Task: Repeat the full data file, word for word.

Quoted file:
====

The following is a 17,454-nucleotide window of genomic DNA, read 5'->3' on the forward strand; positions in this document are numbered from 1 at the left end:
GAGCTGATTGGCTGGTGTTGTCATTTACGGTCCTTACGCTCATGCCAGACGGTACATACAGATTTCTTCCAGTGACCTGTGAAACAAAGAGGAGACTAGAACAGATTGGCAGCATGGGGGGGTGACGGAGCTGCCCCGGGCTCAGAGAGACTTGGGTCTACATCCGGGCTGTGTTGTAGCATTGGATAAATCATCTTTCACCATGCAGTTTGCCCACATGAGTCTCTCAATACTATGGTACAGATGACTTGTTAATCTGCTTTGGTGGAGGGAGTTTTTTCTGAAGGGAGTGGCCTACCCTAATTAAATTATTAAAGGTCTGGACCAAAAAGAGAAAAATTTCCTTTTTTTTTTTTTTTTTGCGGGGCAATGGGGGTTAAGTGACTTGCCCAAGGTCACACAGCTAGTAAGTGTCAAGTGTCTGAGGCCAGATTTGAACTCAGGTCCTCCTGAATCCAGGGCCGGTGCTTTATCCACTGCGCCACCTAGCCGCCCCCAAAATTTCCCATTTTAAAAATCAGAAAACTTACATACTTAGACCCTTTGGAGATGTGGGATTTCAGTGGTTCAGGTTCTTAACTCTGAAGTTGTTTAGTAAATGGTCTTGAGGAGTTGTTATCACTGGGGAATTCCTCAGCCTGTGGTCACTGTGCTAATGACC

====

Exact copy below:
The following is a 17,454-nucleotide window of genomic DNA, read 5'->3' on the forward strand; positions in this document are numbered from 1 at the left end:
GAGCTGATTGGCTGGTGTTGTCATTTACGGTCCTTACGCTCATGCCAGACGGTACATACAGATTTCTTCCAGTGACCTGTGAAACAAAGAGGAGACTAGAACAGATTGGCAGCATGGGGGGGTGACGGAGCTGCCCCGGGCTCAGAGAGACTTGGGTCTACATCCGGGCTGTGTTGTAGCATTGGATAAATCATCTTTCACCATGCAGTTTGCCCACATGAGTCTCTCAATACTATGGTACAGATGACTTGTTAATCTGCTTTGGTGGAGGGAGTTTTTTCTGAAGGGAGTGGCCTACCCTAATTAAATTATTAAAGGTCTGGACCAAAAAGAGAAAAATTTCCTTTTTTTTTTTTTTTTTGCGGGGCAATGGGGGTTAAGTGACTTGCCCAAGGTCACACAGCTAGTAAGTGTCAAGTGTCTGAGGCCAGATTTGAACTCAGGTCCTCCTGAATCCAGGGCCGGTGCTTTATCCACTGCGCCACCTAGCCGCCCCCAAAATTTCCCATTTTAAAAATCAGAAAACTTACATACTTAGACCCTTTGGAGATGTGGGATTTCAGTGGTTCAGGTTCTTAACTCTGAAGTTGTTTAGTAAATGGTCTTGAGGAGTTGTTATCACTGGGGAATTCCTCAGCCTGTGGTCACTGTGCTAATGACC